Having predicted Obama’s reelection (December 2011 posting), I have not been following politics. However, last night I attended a friend’s debate-watching party in Cambridge and ended up watching the entire televised event.
If Romney is going to lose, he could go out with integrity, e.g., telling the woman who asked about tax breaks to be eliminated “Yes I will get rid of mortgage interest deduction because it is a huge subsidy to an industry that we should not be subsidizing.” Yet he does not appear to be heading down this path, preferring instead to pander to voters and tell them what they want to hear. Everyone is going to better off under Romney. The military will get more funding, citizens will pay lower taxes, the health care industry will continue to be showered with Medicare funds, nobody will have to work harder (except for the 20+ million unemployed or discouraged), etc. It sounds too good to be true.
When repeatedly attacked for his personal finances, Romney could have pointed out that his apparently low personal tax rate from investment income is due to the fact that it comes from corporations that already pay the world’s highest tax rates. Instead, he remained silent.
Incumbency has been a huge advantage in a country that is fearful of change. But as I watched Romney score point after point against Obama for having been associated with Americans for four years, it occurred to me that incumbency in a sclerotic country freighted down with entitlements, pension obligations, and special interest lobbyists is a liability in a debate. It really isn’t Obama’s fault that Congress won’t do anything without permission from lobbyists or that a huge number of American workers cannot be employed economically, if for no other reason than a lot of the stuff that makes the U.S. such a bad place to do business is happening at the state level. But Obama promised hope and change four years ago and now he looks bad for not delivering.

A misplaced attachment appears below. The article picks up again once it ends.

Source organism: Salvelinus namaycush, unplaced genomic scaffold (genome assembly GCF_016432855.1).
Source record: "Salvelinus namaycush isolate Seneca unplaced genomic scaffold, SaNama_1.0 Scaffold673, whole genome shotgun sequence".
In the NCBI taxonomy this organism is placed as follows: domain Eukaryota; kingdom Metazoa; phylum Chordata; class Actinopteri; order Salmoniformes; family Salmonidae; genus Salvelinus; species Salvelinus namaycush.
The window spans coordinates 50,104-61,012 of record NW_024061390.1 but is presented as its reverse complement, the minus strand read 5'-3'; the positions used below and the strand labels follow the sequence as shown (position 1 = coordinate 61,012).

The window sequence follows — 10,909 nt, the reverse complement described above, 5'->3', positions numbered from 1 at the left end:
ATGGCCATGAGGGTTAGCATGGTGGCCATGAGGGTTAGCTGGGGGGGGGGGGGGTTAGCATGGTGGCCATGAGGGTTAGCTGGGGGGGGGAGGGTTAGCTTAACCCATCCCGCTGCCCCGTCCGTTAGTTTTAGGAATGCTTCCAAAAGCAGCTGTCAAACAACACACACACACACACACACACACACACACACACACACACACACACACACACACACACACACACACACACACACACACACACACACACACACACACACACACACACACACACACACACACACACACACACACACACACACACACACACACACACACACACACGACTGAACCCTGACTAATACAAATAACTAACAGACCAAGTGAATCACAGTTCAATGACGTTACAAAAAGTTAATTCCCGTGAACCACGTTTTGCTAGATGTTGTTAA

Romney kept referring back to Ronald Reagan, which struck me as naive. Reagan was able to foster growth, but the country was not smothered with debt and other problems. Public employee unions were relatively new. There weren’t huge numbers of retired state workers on $100,000+/year pensions that needed to be carried by current workers, for example. Reagan’s U.S. economy did not have to compete with China and India.
Speaking of China, the China bashing made me ashamed. Obama talked about his heroic success in preventing Americans from buying inexpensive tires from China. Obama is proud of the fact that America’s millions of unemployed people must pay higher tire prices because 1000 union jobs were preserved (we don’t know how many jobs were lost due to China blocking our imports in retaliation). Romney, meanwhile, talked several times about doing something aggressive to China because they are competing unfairly somehow. Apparently no politician is willing to stand up and say “China is full of people who worked hard in school and now work hard at their jobs, which is why their economy is growing so fast.”
My strongest impression was that our political system is not equipped to deal with reality.